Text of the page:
In contrast to serious and formal revolutionary efforts to establish democratic republic (which had little to do with the priorities of the sansculottes), “scatology was an outlet for popular humor” and “allegorical rejoicing,” Gandelman wrote.
In other words, poop jokes can be funny, but they can also make a vivid political point – in no uncertain terms.
For example, in one caricature described by Gandelman, a figure is shown “in the process of becoming a sansculotte,” removing his fancy drawers in order to wipe his behind with a copy of a royalist newspaper, L’ami du Roi, or Friend of the King. In another, sansculottes are shown “doff[ing] their ‘cullottes’ [to] bombard the monarchs of Europe with their excrements.”
In addition to expressing the unmistakable sentiments of the working class, the indelicate imagery of these caricatures also represented the topsy-turvy priorities of the Old Regime. Often these images depicted “the ‘face’ of the enemy [as] his ‘bottom’,” Gandelman explained. Caricaturists frequently rendered King Louis XVI and the aristocrats with their faces and sphincters (as well as the functions of each) inversed.
“The presentation of the enemy as a ‘bottom-faced’ person is tantamount to an assertion that Old Regime man is an ‘upside-down man’ – just as his world was an upside-down world,” he continued.
But caricatures weren’t the only form of propaganda exploited by the sansculottes. Revolutionary songs also proved critical “for diffusing ideas and building solidarity among the largely illiterate working classes,” according to an article by C. Alexander McKinley4 in the Journal for the Study of Radicalism.
Songs like “Ça Ira” and “la Carmagnole” “became the ubiquitous sound of the revolutionary era,” he wrote, adding:
Singing became an integral part of sansculottes activism, and song culture became one of the contested grounds between those early working-class revolutionaries, who saw themselves as the principle movers of the Revolution, and their middle-class representatives in the [French National] Convention.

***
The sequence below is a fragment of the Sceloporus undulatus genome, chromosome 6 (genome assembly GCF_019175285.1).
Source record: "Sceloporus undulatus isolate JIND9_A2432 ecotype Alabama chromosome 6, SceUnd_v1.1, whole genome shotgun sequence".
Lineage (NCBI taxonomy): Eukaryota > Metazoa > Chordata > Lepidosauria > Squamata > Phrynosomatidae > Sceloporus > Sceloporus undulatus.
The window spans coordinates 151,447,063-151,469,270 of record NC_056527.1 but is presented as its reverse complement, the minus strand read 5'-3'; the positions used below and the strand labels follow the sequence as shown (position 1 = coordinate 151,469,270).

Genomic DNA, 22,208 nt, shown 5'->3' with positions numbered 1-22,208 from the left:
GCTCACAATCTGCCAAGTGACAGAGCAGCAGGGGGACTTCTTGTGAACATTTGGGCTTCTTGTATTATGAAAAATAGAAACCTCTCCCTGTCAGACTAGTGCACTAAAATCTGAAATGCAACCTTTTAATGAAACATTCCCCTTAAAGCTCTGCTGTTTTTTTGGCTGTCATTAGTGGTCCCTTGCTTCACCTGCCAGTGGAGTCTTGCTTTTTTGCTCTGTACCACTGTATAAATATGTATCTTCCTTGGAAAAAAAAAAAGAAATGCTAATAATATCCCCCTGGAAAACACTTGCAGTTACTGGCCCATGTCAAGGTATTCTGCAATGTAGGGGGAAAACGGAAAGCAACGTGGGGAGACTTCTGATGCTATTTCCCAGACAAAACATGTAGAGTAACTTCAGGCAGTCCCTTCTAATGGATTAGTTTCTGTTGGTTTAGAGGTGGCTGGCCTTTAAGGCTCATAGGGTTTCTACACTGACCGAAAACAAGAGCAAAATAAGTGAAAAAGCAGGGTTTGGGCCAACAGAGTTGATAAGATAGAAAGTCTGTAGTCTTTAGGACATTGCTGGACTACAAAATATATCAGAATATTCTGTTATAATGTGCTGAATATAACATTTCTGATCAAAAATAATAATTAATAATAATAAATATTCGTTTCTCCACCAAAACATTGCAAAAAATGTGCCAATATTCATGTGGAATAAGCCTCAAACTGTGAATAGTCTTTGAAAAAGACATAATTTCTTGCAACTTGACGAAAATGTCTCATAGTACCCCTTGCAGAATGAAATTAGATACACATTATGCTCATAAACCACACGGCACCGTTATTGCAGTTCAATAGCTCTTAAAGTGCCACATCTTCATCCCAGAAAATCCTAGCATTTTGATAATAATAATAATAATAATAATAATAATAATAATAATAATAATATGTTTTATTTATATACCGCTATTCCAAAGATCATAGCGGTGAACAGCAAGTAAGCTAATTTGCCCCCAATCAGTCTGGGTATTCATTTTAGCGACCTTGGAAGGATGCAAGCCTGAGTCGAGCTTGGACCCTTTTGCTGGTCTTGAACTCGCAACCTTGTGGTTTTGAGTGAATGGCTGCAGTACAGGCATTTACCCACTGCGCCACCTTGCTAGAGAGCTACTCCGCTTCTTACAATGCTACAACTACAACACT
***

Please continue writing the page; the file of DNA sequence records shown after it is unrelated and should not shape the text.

For the more moderate republicans of the Convention, public singing was associated with “lower base culture” and, McKinley wrote, the “sansculottes embraced it primarily for that reason.”
According to McKinley, considering the importance of song culture among the sansculottes “also helps to remind us that their movement was as much cultural as it was political and social.”
They understood themselves as not only having different political objectives as the middle and upper classes but also as having a different culture. Their actions reflected both their goals of direct democracy [rather than the representative democracy advocated by members of the French National Convention] and price controls as well as the celebration of working-class life and culture.
Defining this distinction was also important to moderate republican revolutionaries, including French Revolutionary Amy officer Joseph Rough de Lisle who, according to McKinley, “found the sansculottes favorites ‘Ça Ira’ and ‘la Carmagnole’ too lowbrow and unbecoming for soldiers of the republic.”
“Ça Ira,” which translates as “It Will Work Out” or “It’ll Be Fine,” originated as a cheerful folksong that predated the Revolution, and early versions, McKinley wrote, “were marked by their hopefulness”:
Ah! We will win, we will win, we will win
We rejoice for the good times will come,
The people of the marketplace, once mere nobodies
They can now sing Alleluia.
However, in the version adapted by the sansculottes, a more violent and threatening anthem emerged, including lines that called for the hanging of aristocrats. “A song of hopefulness developed into a song of subversion, a song of a revolutionary people in arms,” McKinley observed.
This was at least what in part inspired Lisle to pen words and music for “Chant de guerre pour l'armée du Rhin” in 1792. The song, later known as “La Marseillaise,” was chosen the by the French National Convention as the republic’s anthem.
“The very act of singing ‘la Marseillaise’ during the Revolution became a means to demonstrate one’s fidelity to both the Revolution and the republic,” McKinley explained, though in subsequent decades, as various political groups and rival factions struggled for control, “’la Marseillaise’ would oscillate between being a song of Republican subversion or establishment, depending on what regime held power.”
But when France’s Third Republic established a government based on parliamentary supremacy in 1879, “la Marseillaise” was again adopted – as this time for good – as the French national anthem.
A year later, 64 elected government representatives declared Bastille Day a national holiday, in honor of that turning point in the Revolution when ordinary people – with their off-color humor and lowbrow songs – rallied to demand bread and seize a better life for the French working class.
For further research
Part of the Global Issues Library, this collection includes such primary source materials pamphlets, art and caricatures from the French Revolution, as well as related videos, ebooks, scholarly articles and more. Learn more.
Courtney Suciu is ProQuest’s lead blog writer. Her loves include libraries, literacy and researching extraordinary stories related to the arts and humanities. She has a Master’s Degree in English literature and a background in teaching, journalism and marketing. Follow her @QuirkySuciu